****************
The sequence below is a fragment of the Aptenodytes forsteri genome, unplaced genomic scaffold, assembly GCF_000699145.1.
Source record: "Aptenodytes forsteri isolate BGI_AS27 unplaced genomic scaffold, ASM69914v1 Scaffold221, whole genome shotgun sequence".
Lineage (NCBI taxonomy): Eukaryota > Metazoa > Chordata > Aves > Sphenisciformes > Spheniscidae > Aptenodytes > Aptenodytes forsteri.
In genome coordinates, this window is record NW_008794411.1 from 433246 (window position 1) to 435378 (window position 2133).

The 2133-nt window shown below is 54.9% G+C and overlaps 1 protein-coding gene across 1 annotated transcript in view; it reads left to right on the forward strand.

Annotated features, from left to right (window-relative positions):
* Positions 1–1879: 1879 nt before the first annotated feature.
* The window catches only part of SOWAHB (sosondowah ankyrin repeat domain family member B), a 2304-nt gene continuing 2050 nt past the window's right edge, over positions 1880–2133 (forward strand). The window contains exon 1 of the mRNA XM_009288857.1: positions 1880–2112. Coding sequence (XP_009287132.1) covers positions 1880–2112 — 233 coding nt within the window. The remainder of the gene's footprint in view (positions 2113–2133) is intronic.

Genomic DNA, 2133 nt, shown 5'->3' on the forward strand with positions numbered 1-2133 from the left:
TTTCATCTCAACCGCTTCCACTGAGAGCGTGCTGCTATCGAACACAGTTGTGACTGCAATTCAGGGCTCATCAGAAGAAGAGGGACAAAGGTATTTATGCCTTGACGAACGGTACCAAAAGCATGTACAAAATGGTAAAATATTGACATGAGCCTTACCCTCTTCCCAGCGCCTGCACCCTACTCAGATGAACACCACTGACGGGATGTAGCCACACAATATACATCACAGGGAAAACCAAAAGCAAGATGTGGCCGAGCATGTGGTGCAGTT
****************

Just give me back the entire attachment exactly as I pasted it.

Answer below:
The sequence below is a fragment of the Aptenodytes forsteri genome, unplaced genomic scaffold, assembly GCF_000699145.1.
Source record: "Aptenodytes forsteri isolate BGI_AS27 unplaced genomic scaffold, ASM69914v1 Scaffold221, whole genome shotgun sequence".
Lineage (NCBI taxonomy): Eukaryota > Metazoa > Chordata > Aves > Sphenisciformes > Spheniscidae > Aptenodytes > Aptenodytes forsteri.
In genome coordinates, this window is record NW_008794411.1 from 433246 (window position 1) to 435378 (window position 2133).

The 2133-nt window shown below is 54.9% G+C and overlaps 1 protein-coding gene across 1 annotated transcript in view; it reads left to right on the forward strand.

Annotated features, from left to right (window-relative positions):
* Positions 1–1879: 1879 nt before the first annotated feature.
* The window catches only part of SOWAHB (sosondowah ankyrin repeat domain family member B), a 2304-nt gene continuing 2050 nt past the window's right edge, over positions 1880–2133 (forward strand). The window contains exon 1 of the mRNA XM_009288857.1: positions 1880–2112. Coding sequence (XP_009287132.1) covers positions 1880–2112 — 233 coding nt within the window. The remainder of the gene's footprint in view (positions 2113–2133) is intronic.

Genomic DNA, 2133 nt, shown 5'->3' on the forward strand with positions numbered 1-2133 from the left:
TTTCATCTCAACCGCTTCCACTGAGAGCGTGCTGCTATCGAACACAGTTGTGACTGCAATTCAGGGCTCATCAGAAGAAGAGGGACAAAGGTATTTATGCCTTGACGAACGGTACCAAAAGCATGTACAAAATGGTAAAATATTGACATGAGCCTTACCCTCTTCCCAGCGCCTGCACCCTACTCAGATGAACACCACTGACGGGATGTAGCCACACAATATACATCACAGGGAAAACCAAAAGCAAGATGTGGCCGAGCATGTGGTGCAGTT